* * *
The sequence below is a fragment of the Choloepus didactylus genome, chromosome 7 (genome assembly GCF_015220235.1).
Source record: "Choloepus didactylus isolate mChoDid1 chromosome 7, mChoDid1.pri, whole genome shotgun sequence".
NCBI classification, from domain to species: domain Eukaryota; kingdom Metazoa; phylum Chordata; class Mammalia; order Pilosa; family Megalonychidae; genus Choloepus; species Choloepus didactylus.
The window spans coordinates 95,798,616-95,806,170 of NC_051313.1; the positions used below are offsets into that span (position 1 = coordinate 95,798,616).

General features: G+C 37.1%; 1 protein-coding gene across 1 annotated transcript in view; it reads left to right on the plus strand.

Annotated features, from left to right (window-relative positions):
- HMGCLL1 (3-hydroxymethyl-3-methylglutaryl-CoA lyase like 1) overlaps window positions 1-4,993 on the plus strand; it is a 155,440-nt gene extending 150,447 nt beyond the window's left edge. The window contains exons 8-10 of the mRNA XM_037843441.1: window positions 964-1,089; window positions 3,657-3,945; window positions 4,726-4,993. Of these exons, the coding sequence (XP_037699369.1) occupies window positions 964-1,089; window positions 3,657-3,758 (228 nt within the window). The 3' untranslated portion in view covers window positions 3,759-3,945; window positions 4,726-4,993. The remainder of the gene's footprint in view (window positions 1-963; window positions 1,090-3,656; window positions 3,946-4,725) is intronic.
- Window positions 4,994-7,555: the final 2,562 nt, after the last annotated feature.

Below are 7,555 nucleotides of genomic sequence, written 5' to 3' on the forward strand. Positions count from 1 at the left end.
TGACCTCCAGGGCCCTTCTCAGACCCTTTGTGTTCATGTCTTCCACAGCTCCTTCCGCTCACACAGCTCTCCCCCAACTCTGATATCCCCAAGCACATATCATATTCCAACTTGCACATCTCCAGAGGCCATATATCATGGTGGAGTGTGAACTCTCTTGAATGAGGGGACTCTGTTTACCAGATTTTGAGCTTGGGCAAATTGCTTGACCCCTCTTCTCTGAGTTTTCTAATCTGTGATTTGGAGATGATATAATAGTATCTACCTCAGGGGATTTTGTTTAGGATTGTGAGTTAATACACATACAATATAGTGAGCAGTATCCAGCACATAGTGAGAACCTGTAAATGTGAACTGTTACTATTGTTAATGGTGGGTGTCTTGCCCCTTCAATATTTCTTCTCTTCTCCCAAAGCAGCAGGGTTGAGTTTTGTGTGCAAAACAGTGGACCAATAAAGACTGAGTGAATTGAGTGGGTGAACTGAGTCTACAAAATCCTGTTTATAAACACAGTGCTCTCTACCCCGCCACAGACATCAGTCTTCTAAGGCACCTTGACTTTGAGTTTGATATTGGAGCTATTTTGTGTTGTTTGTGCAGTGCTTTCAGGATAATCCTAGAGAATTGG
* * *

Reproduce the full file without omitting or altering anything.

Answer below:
The sequence below is a fragment of the Choloepus didactylus genome, chromosome 7 (genome assembly GCF_015220235.1).
Source record: "Choloepus didactylus isolate mChoDid1 chromosome 7, mChoDid1.pri, whole genome shotgun sequence".
NCBI classification, from domain to species: domain Eukaryota; kingdom Metazoa; phylum Chordata; class Mammalia; order Pilosa; family Megalonychidae; genus Choloepus; species Choloepus didactylus.
The window spans coordinates 95,798,616-95,806,170 of NC_051313.1; the positions used below are offsets into that span (position 1 = coordinate 95,798,616).

General features: G+C 37.1%; 1 protein-coding gene across 1 annotated transcript in view; it reads left to right on the plus strand.

Annotated features, from left to right (window-relative positions):
- HMGCLL1 (3-hydroxymethyl-3-methylglutaryl-CoA lyase like 1) overlaps window positions 1-4,993 on the plus strand; it is a 155,440-nt gene extending 150,447 nt beyond the window's left edge. The window contains exons 8-10 of the mRNA XM_037843441.1: window positions 964-1,089; window positions 3,657-3,945; window positions 4,726-4,993. Of these exons, the coding sequence (XP_037699369.1) occupies window positions 964-1,089; window positions 3,657-3,758 (228 nt within the window). The 3' untranslated portion in view covers window positions 3,759-3,945; window positions 4,726-4,993. The remainder of the gene's footprint in view (window positions 1-963; window positions 1,090-3,656; window positions 3,946-4,725) is intronic.
- Window positions 4,994-7,555: the final 2,562 nt, after the last annotated feature.

Below are 7,555 nucleotides of genomic sequence, written 5' to 3' on the forward strand. Positions count from 1 at the left end.
TGACCTCCAGGGCCCTTCTCAGACCCTTTGTGTTCATGTCTTCCACAGCTCCTTCCGCTCACACAGCTCTCCCCCAACTCTGATATCCCCAAGCACATATCATATTCCAACTTGCACATCTCCAGAGGCCATATATCATGGTGGAGTGTGAACTCTCTTGAATGAGGGGACTCTGTTTACCAGATTTTGAGCTTGGGCAAATTGCTTGACCCCTCTTCTCTGAGTTTTCTAATCTGTGATTTGGAGATGATATAATAGTATCTACCTCAGGGGATTTTGTTTAGGATTGTGAGTTAATACACATACAATATAGTGAGCAGTATCCAGCACATAGTGAGAACCTGTAAATGTGAACTGTTACTATTGTTAATGGTGGGTGTCTTGCCCCTTCAATATTTCTTCTCTTCTCCCAAAGCAGCAGGGTTGAGTTTTGTGTGCAAAACAGTGGACCAATAAAGACTGAGTGAATTGAGTGGGTGAACTGAGTCTACAAAATCCTGTTTATAAACACAGTGCTCTCTACCCCGCCACAGACATCAGTCTTCTAAGGCACCTTGACTTTGAGTTTGATATTGGAGCTATTTTGTGTTGTTTGTGCAGTGCTTTCAGGATAATCCTAGAGAATTGG